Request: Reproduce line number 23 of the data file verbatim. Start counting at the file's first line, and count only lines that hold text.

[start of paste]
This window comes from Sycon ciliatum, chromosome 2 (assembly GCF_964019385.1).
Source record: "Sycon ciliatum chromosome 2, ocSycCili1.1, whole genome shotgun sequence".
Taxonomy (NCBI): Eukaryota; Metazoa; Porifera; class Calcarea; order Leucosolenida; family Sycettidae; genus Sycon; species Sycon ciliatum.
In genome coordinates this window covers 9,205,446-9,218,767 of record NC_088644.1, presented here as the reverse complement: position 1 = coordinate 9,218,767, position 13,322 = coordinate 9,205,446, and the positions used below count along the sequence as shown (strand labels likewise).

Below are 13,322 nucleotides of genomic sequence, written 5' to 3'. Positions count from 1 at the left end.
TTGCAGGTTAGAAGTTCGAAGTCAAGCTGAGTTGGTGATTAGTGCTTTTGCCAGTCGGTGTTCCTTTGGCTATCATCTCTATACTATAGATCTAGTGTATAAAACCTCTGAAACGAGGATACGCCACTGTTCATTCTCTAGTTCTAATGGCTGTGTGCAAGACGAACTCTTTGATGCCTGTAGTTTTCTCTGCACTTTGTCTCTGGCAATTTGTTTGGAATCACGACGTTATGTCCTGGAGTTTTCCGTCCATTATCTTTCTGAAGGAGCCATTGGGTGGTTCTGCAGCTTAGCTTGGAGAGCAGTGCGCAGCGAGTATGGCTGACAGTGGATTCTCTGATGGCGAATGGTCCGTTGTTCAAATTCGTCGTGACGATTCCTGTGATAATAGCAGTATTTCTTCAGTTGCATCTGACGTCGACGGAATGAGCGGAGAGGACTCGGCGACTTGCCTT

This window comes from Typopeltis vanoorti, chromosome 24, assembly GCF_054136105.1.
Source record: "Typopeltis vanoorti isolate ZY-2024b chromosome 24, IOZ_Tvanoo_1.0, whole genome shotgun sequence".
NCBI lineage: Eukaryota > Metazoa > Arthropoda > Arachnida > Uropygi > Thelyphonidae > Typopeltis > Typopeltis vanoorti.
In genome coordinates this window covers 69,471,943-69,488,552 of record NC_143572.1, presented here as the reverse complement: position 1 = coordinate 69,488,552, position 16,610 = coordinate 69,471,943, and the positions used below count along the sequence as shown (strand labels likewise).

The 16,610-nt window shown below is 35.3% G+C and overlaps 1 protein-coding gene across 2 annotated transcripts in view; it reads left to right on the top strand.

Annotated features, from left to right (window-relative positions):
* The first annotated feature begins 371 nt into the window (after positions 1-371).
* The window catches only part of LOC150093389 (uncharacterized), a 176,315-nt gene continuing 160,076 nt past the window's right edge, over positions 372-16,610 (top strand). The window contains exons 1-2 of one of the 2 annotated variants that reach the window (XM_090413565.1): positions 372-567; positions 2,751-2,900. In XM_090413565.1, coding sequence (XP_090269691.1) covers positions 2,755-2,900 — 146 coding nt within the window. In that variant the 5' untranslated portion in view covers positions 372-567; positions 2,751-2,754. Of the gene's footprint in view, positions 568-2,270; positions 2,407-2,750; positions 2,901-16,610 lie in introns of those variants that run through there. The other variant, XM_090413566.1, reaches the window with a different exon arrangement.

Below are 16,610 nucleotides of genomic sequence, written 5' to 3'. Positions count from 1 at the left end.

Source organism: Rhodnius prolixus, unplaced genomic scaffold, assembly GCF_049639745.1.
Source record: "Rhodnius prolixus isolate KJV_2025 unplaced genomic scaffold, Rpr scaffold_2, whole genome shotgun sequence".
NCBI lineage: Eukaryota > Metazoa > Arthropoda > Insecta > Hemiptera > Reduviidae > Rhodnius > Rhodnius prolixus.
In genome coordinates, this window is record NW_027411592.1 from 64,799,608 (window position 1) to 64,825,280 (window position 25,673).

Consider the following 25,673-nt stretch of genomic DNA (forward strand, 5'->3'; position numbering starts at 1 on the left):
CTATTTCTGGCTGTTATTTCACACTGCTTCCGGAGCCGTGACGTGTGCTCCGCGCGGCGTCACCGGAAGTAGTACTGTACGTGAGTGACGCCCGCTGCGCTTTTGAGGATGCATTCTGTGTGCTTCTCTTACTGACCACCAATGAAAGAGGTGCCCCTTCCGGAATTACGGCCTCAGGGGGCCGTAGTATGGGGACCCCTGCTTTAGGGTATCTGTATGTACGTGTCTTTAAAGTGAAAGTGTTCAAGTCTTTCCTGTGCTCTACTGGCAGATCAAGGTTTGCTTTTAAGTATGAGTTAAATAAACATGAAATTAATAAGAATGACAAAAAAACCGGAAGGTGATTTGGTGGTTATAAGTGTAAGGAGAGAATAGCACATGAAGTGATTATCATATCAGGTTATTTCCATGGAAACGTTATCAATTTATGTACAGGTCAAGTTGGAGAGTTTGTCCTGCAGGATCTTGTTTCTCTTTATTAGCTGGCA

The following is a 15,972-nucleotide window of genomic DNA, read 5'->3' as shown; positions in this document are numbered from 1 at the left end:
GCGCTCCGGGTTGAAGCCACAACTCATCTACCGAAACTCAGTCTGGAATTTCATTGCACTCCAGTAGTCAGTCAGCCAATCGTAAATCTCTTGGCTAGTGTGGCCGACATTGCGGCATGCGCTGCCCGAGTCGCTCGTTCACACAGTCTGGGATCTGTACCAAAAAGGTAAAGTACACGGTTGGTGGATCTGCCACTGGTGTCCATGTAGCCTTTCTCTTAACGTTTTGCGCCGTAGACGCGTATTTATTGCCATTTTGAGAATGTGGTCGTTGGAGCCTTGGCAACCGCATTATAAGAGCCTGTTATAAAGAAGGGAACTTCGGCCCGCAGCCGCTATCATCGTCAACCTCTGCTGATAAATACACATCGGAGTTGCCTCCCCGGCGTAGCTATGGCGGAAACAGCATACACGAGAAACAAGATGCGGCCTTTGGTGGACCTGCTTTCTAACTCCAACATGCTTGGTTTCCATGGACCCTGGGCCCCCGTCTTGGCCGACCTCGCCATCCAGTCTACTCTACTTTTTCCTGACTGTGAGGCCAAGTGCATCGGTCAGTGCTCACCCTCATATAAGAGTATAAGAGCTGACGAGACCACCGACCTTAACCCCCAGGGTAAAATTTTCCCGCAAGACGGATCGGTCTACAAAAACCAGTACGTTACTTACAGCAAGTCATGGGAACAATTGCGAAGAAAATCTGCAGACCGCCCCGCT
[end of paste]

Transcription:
GCGCTCCGGGTTGAAGCCACAACTCATCTACCGAAACTCAGTCTGGAATTTCATTGCACTCCAGTAGTCAGTCAGCCAATCGTAAATCTCTTGGCTAGTGTGGCCGACATTGCGGCATGCGCTGCCCGAGTCGCTCGTTCACACAGTCTGGGATCTGTACCAAAAAGGTAAAGTACACGGTTGGTGGATCTGCCACTGGTGTCCATGTAGCCTTTCTCTTAACGTTTTGCGCCGTAGACGCGTATTTATTGCCATTTTGAGAATGTGGTCGTTGGAGCCTTGGCAACCGCATTATAAGAGCCTGTTATAAAGAAGGGAACTTCGGCCCGCAGCCGCTATCATCGTCAACCTCTGCTGATAAATACACATCGGAGTTGCCTCCCCGGCGTAGCTATGGCGGAAACAGCATACACGAGAAACAAGATGCGGCCTTTGGTGGACCTGCTTTCTAACTCCAACATGCTTGGTTTCCATGGACCCTGGGCCCCCGTCTTGGCCGACCTCGCCATCCAGTCTACTCTACTTTTTCCTGACTGTGAGGCCAAGTGCATCGGTCAGTGCTCACCCTCATATAAGAGTATAAGAGCTGACGAGACCACCGACCTTAACCCCCAGGGTAAAATTTTCCCGCAAGACGGATCGGTCTACAAAAACCAGTACGTTACTTACAGCAAGTCATGGGAACAATTGCGAAGAAAATCTGCAGACCGCCCCGCT